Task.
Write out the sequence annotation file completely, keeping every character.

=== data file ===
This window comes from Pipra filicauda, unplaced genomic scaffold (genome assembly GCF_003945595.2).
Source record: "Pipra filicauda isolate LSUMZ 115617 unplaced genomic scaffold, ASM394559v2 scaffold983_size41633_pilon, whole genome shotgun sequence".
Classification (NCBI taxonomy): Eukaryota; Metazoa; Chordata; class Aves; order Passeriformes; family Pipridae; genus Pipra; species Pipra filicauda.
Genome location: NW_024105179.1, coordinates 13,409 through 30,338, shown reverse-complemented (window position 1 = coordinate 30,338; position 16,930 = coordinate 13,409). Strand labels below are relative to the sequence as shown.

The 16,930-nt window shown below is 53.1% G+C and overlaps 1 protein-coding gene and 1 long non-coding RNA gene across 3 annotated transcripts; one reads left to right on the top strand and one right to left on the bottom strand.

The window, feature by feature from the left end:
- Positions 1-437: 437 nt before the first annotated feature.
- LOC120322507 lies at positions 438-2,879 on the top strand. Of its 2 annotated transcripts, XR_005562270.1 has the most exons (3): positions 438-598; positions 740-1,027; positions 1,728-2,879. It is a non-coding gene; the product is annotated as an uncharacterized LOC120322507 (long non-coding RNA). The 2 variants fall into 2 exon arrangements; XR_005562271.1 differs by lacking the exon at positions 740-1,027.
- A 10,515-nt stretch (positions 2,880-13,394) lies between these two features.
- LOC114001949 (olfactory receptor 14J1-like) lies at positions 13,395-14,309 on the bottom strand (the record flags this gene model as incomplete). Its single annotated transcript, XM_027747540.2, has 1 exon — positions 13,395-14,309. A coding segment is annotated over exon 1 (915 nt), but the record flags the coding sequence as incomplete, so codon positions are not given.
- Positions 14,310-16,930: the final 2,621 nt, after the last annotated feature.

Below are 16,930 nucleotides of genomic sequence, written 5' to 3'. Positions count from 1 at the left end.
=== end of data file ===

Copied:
This window comes from Pipra filicauda, unplaced genomic scaffold (genome assembly GCF_003945595.2).
Source record: "Pipra filicauda isolate LSUMZ 115617 unplaced genomic scaffold, ASM394559v2 scaffold983_size41633_pilon, whole genome shotgun sequence".
Classification (NCBI taxonomy): Eukaryota; Metazoa; Chordata; class Aves; order Passeriformes; family Pipridae; genus Pipra; species Pipra filicauda.
Genome location: NW_024105179.1, coordinates 13,409 through 30,338, shown reverse-complemented (window position 1 = coordinate 30,338; position 16,930 = coordinate 13,409). Strand labels below are relative to the sequence as shown.

The 16,930-nt window shown below is 53.1% G+C and overlaps 1 protein-coding gene and 1 long non-coding RNA gene across 3 annotated transcripts; one reads left to right on the top strand and one right to left on the bottom strand.

The window, feature by feature from the left end:
- Positions 1-437: 437 nt before the first annotated feature.
- LOC120322507 lies at positions 438-2,879 on the top strand. Of its 2 annotated transcripts, XR_005562270.1 has the most exons (3): positions 438-598; positions 740-1,027; positions 1,728-2,879. It is a non-coding gene; the product is annotated as an uncharacterized LOC120322507 (long non-coding RNA). The 2 variants fall into 2 exon arrangements; XR_005562271.1 differs by lacking the exon at positions 740-1,027.
- A 10,515-nt stretch (positions 2,880-13,394) lies between these two features.
- LOC114001949 (olfactory receptor 14J1-like) lies at positions 13,395-14,309 on the bottom strand (the record flags this gene model as incomplete). Its single annotated transcript, XM_027747540.2, has 1 exon — positions 13,395-14,309. A coding segment is annotated over exon 1 (915 nt), but the record flags the coding sequence as incomplete, so codon positions are not given.
- Positions 14,310-16,930: the final 2,621 nt, after the last annotated feature.

Below are 16,930 nucleotides of genomic sequence, written 5' to 3'. Positions count from 1 at the left end.